But the quantity of high-performing films is likely to be fewer. In 2023, 13 films grossed over $100 million at the domestic box office, including some surprises like Angel Studios’ cultural phenomenon “Sound of Freedom.” Among those movies, five grossed more than $250 million domestically: “Barbie,” “Oppenheimer,” “Guardians Vol. 3,” “Spider-Man: Across the Spider-Verse” and “The Little Mermaid.”

This year, a total of seven summer films are a lock to top $100 million domestically, based on the performance of their franchise predecessors:

  • “Deadpool 3” ($324.5 million for “Deadpool 2” in 2018)
  • Despicable Me 4” ($370.2 million for “Minions: The Rise of Gru” in 2022)
  • “Kingdom of the Planet of the Apes” ($146.8 million for “War for the Planet of the Apes” in 2017)
  • “Furiosa” ($154.2 million for “Mad Max: Fury Road” in 2015)
  • “Bad Boys: Ride or Die” ($206.3 million for “Bad Boys for Life” in 2020)
  • “Inside Out 2” ($356.9 million for “Inside Out” in 2015)
  • “A Quiet Place: Day One” ($160 million for “A Quiet Place — Part II” in 2021)

Perhaps a handful of other films will reach the $100 million mark. In May, Paramount will try to draw in families without the help of a familiar IP with the original film “IF” from John Krasinski. And Sony’s “The Garfield Movie” will cater to parents and kids with lingering interest in the lasagna-loving tabby cat. The comic strip graced newspapers across the country but Garfield hasn’t demonstrated the same cultural staying power as Snoopy and the “Peanuts” gang.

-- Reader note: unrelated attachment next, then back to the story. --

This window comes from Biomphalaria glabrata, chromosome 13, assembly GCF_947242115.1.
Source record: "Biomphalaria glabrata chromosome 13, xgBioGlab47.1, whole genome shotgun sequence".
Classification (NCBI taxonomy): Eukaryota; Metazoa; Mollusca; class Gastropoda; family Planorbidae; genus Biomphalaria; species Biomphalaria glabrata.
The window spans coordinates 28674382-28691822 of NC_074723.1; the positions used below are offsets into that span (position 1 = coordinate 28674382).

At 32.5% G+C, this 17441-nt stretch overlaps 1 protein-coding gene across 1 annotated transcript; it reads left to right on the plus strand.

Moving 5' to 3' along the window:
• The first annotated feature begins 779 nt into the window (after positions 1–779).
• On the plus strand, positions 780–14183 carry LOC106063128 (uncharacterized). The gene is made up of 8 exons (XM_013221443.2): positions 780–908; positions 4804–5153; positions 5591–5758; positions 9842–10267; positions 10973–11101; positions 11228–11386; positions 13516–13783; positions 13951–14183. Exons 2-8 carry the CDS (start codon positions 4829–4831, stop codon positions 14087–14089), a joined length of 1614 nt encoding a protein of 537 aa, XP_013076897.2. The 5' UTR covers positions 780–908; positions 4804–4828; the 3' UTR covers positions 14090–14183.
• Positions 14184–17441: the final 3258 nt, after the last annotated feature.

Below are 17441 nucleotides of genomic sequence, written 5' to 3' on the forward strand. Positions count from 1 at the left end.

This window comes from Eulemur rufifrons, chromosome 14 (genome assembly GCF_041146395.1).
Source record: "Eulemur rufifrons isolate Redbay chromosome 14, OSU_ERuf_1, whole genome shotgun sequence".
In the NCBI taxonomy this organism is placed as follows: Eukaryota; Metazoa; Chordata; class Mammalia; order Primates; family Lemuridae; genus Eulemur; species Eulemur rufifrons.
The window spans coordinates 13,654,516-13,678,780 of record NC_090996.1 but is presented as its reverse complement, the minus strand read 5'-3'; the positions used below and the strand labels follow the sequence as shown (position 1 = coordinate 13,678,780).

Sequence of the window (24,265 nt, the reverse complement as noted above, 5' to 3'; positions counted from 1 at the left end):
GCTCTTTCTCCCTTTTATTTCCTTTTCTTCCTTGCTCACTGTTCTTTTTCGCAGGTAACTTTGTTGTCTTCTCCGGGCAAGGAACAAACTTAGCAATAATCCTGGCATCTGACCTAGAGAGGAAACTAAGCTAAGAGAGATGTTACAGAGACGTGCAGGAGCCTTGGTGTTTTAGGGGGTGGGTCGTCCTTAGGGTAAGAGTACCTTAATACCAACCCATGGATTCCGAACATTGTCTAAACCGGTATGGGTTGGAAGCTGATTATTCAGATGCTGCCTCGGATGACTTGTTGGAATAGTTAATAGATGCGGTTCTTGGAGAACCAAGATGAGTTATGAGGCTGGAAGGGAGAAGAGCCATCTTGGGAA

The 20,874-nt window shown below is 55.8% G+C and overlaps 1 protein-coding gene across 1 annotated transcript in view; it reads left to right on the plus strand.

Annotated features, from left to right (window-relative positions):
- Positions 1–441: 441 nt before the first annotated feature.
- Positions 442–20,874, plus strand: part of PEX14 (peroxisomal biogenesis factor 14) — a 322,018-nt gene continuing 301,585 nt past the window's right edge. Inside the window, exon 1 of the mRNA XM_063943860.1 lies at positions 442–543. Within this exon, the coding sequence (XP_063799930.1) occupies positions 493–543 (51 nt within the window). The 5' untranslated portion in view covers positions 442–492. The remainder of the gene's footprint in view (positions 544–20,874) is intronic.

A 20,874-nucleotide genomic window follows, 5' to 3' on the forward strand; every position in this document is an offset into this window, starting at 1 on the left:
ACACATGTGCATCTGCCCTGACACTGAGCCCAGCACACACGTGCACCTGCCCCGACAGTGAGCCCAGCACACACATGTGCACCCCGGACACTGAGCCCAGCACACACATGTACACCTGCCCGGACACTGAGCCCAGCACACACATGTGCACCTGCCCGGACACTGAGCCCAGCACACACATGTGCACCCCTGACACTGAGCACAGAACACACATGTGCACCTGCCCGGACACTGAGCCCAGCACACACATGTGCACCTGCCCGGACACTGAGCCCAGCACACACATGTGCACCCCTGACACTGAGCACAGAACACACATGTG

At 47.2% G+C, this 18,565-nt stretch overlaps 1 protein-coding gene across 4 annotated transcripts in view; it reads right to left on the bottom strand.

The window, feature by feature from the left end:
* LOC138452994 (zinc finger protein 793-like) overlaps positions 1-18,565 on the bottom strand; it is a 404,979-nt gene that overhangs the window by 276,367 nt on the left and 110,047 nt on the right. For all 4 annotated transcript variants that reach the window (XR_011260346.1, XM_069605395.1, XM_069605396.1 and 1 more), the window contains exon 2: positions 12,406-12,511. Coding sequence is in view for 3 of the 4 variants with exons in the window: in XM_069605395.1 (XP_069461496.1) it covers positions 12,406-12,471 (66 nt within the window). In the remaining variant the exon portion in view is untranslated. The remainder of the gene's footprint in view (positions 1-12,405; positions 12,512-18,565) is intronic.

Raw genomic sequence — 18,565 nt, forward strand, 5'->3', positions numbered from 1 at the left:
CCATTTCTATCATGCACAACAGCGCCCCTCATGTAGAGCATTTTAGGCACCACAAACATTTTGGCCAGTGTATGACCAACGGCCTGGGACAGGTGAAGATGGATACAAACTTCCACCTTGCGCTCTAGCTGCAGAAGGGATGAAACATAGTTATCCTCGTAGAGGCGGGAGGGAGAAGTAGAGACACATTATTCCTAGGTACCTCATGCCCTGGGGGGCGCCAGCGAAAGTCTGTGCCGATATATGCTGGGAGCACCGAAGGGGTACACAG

In addition to “The Fall Guy,” Universal has “Twisters,” another film with a strong chance of becoming a $100 million-plus contributor. Starring Daisy Edgar-Jones and Glen Powell, the film faces the challenge of “Deadpool 3” hitting theaters one weekend after its release.

This summer is a one-off, and I think everyone in the industry knows that.

Exhibitor Relations analyst Jeff Bock

Audience reception for the sequel to the 1996 Bill Paxton/Helen Hunt disaster film will have to be strong to keep it viable as a PG-13 alternative to violent late-summer titles such as “Deadpool 3,” “Borderlands” and “Alien: Romulus.” And the latter two of those will face an uphill battle to bring in audiences that aren’t just hardcore fans of their respective IP.

Beyond those franchise films, a handful of specialty titles will look to have breakout success, particularly in the middle of the summer. June 21 will be a big weekend for arthouses: Focus Features rolls out Tom Hardy and Austin Butler’s “The Bikeriders” nationwide while Searchlight begins a limited rollout of “Kinds of Kindness,” Yorgos Lanthimos and Emma Stone’s follow-up to their Oscar-winning “Poor Things,” which had a solid run as a prestige title last winter.

By this fall, the impact of the strikes should fully subside, giving way to a slate highlighted by sequels to “Venom” and “Joker” in October and “Wicked” and “Moana 2” at Thanksgiving. With those titles on the horizon, it wouldn’t be surprising to see the monthly totals for October or November exceed those of May or June. Such is the nature of this turbulent year for the film industry.